An Open-Label Extension Study to Investigate the Long-Term Safety and Tolerability of THC/CBD Oromucosal Spray and Oromucosal THC Spray in Patients With Terminal Cancer-Related Pain Refractory to Strong Opioid Analgesics
R. Johnson, D. Lossignol, M. Burnell-Nugent, M. T. Fallon
- Long-term use of cannabinoids was well tolerated and no loss of effect was perceived
- Patients on treatment did not seek to increase cannabinoids dose nor did they seek any other treatment for pain relief
- Quality of life domains of insomnia, fatigue and pain showed an improvement after cannabinoid administration and no harmful effect was observed in the domain of cognitive functioning
OBJECTIVES & HYPOTHESIS → Opioids are the principal agents used in the management of cancer-related pain, but the therapeutic benefit of their prolonged use is frequently offset by the development of unbearable side effects. This follow-up study was conducted to investigate the long-term safety and tolerability of THC+CBD and THC administrations in relieving pain in advanced cancer patients.
METHODS → 43 patients who had participated in a previous 3 arm (THC+CBD, THC or placebo), 2 week parent randomized controlled trial, entered this open-label, multicenter, follow-up study. At each visit, the following information was recorded: adverse events, vital signs, blood sample analyses data, pain control assessment, and any changes in current medical conditions and current dose of study medication. The European Organization for Research and Treatment of Cancer Quality of Life Questionnaire-C30 (EORTC QLQ-C30) and Brief Pain Inventory Short-Form (BPI-SF) were also completed. The efficacy endpoints were based on a pain scale of 0-10, including the average and worst pain, and the amount of pain that interfered with their daily life, and on the Quality of Life questionnaire. The safety endpoints were: incidence of non elicited side effects, laboratory parameters and use of rescue medication and maintenance analgesic medication.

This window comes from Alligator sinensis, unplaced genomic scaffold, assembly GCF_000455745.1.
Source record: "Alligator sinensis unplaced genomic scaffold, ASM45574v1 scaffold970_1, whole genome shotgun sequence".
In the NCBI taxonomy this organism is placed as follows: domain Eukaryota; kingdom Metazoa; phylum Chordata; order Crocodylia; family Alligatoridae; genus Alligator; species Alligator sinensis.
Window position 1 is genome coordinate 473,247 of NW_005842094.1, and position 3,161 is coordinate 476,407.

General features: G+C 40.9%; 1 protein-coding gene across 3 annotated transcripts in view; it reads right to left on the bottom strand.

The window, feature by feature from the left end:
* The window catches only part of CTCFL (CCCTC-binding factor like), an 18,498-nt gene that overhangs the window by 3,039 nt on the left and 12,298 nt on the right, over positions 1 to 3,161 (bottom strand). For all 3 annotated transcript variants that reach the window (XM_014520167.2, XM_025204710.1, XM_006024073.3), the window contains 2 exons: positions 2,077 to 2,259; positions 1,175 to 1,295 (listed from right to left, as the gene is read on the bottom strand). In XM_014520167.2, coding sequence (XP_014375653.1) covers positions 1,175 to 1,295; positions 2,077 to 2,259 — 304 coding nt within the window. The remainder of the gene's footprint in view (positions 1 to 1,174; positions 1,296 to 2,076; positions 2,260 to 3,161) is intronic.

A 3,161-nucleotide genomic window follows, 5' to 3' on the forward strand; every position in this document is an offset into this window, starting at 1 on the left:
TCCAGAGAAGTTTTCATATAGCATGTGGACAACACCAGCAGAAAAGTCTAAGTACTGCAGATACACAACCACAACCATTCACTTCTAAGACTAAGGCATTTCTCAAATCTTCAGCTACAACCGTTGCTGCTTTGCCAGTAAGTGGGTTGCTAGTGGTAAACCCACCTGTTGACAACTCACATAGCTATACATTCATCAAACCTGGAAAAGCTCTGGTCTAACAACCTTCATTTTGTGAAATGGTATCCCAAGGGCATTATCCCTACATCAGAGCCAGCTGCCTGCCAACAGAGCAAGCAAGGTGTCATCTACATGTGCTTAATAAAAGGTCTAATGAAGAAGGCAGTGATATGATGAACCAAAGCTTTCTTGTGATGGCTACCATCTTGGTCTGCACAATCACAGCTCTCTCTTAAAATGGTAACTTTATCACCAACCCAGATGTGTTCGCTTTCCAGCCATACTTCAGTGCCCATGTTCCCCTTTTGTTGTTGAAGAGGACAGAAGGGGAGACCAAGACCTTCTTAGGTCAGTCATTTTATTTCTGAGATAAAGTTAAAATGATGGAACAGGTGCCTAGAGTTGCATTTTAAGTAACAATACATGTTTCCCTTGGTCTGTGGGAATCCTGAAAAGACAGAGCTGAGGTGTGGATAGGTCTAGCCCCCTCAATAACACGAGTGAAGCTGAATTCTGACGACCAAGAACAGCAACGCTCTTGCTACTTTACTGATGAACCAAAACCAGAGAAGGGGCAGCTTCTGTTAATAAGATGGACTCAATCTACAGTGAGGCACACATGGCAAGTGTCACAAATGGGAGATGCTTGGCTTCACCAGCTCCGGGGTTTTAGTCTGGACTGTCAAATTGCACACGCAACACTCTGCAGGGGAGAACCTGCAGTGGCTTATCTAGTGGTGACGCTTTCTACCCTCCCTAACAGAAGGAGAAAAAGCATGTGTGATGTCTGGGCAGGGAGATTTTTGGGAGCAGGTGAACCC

RESULTS → The scores for ‘‘pain severity’’ and ‘‘worst pain’’ domains showed a decrease at each visit in the THC/CBD spray patients. For the EORTC QLQ-C30 domains concerning adverse effects, improvements over time were observed in the domains of insomnia (26% decrease) and pain (24% decrease) between baseline and Week 5. There also was a decrease in the domain of fatigue. No deleterious effect was observed in the domain of cognitive functioning. Throughout the study there was no evidence of a loss of effect for the relief of cancer-related pain with long-term use. Patients also did not seek to increase their dose of the study medication or other pain-relieving medication over time. The fact that only a small proportion of patients withdrew from the study because of the lack of efficacy suggests, therefore, that patients considered the study medication to be providing a clinically meaningful benefit. The treatment with CBD+THC was well tolerated and only 8% of patients had a side effect that was considered to be related to the study medication. Results also suggest that THC/CBD spray remains well tolerated and beneficial for up to five weeks of exposure. Benefits received by study patients during the randomized study were maintained during their participation in the extension study, without an increase in the dose of the study medication.